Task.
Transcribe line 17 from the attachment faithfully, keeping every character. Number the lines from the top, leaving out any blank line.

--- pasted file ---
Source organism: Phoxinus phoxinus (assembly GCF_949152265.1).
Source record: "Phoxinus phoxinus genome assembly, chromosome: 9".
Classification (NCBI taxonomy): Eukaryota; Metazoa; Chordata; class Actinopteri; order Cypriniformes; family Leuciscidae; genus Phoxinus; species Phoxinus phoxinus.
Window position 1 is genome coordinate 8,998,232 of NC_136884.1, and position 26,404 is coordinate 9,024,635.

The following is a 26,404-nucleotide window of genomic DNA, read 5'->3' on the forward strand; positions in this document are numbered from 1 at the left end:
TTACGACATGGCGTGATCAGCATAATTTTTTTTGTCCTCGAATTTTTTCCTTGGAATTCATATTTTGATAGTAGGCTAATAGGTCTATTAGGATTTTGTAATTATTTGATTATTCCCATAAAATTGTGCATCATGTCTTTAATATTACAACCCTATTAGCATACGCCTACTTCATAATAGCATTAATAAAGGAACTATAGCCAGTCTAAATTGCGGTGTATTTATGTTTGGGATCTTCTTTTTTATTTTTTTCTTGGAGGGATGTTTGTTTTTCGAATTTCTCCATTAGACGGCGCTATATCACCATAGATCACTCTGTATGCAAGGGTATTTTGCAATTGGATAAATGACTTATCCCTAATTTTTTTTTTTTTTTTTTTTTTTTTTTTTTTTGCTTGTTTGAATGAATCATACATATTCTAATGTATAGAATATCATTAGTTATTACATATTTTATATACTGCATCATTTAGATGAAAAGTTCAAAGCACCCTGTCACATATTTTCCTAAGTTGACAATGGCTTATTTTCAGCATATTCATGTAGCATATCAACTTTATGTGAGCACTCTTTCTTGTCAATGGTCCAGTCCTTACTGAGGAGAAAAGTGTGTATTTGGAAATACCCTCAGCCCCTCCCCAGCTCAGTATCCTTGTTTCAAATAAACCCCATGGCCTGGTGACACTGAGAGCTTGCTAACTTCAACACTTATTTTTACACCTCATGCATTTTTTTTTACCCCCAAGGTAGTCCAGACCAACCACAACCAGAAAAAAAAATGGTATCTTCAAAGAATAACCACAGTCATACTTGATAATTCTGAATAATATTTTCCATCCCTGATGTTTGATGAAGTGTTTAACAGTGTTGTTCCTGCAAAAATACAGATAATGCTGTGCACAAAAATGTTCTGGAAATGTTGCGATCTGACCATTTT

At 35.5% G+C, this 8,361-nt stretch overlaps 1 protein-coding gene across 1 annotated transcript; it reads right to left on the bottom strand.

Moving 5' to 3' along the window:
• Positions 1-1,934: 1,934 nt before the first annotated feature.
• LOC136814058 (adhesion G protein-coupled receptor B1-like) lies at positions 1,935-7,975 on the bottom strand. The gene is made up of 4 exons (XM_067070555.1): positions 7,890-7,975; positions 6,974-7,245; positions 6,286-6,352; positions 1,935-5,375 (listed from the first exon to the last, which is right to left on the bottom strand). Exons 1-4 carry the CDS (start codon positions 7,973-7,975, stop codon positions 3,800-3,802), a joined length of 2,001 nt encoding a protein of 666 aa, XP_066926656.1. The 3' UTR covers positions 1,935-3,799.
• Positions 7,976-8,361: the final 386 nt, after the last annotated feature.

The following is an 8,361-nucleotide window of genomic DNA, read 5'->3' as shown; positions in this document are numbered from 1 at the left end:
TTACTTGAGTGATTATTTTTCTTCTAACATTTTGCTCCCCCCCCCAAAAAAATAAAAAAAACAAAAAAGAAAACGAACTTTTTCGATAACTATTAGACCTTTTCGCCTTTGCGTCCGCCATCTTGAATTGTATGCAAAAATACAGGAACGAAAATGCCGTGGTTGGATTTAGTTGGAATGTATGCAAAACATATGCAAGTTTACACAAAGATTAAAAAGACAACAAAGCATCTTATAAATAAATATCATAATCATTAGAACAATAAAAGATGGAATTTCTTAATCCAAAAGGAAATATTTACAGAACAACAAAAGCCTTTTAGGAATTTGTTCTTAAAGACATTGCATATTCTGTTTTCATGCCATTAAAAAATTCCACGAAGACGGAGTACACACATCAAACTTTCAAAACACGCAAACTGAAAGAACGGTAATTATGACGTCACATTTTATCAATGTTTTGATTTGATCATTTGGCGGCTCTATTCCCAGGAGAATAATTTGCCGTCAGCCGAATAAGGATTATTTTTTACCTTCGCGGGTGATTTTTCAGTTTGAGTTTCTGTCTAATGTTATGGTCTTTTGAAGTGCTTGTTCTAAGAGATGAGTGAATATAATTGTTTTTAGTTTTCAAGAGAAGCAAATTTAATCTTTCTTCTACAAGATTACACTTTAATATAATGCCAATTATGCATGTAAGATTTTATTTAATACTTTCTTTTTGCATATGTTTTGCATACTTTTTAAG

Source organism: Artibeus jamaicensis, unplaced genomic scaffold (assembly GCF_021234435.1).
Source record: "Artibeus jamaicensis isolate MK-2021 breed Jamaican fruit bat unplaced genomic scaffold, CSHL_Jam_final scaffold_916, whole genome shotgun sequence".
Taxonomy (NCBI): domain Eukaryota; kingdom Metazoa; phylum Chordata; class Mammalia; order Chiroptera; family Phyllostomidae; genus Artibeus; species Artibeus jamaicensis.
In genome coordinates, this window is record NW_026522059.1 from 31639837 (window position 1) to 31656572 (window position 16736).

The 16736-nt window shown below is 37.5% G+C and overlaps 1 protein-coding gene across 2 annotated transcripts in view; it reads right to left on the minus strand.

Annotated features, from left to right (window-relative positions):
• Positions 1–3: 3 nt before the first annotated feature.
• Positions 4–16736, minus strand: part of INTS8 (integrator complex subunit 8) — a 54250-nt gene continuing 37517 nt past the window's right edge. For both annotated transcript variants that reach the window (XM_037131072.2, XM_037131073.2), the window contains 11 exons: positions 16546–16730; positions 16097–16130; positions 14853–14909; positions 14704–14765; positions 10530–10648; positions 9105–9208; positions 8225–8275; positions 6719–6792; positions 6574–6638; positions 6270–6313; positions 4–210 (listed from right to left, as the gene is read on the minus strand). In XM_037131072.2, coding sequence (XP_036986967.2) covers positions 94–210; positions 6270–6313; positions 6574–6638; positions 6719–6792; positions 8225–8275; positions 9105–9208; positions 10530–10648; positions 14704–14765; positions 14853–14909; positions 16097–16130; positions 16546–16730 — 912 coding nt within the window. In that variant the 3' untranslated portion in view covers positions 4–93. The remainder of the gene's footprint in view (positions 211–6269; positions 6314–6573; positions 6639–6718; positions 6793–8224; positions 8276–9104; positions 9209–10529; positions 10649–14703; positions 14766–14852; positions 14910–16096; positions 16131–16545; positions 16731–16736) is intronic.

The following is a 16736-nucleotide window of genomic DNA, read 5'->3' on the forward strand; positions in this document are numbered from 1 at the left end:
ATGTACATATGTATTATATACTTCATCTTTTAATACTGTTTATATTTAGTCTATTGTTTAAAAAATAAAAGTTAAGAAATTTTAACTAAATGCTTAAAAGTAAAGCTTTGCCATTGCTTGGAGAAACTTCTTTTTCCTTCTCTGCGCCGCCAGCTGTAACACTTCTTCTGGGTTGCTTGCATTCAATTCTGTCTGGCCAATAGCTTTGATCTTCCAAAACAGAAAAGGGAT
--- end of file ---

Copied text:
In genome coordinates, this window is record NW_026522059.1 from 31639837 (window position 1) to 31656572 (window position 16736).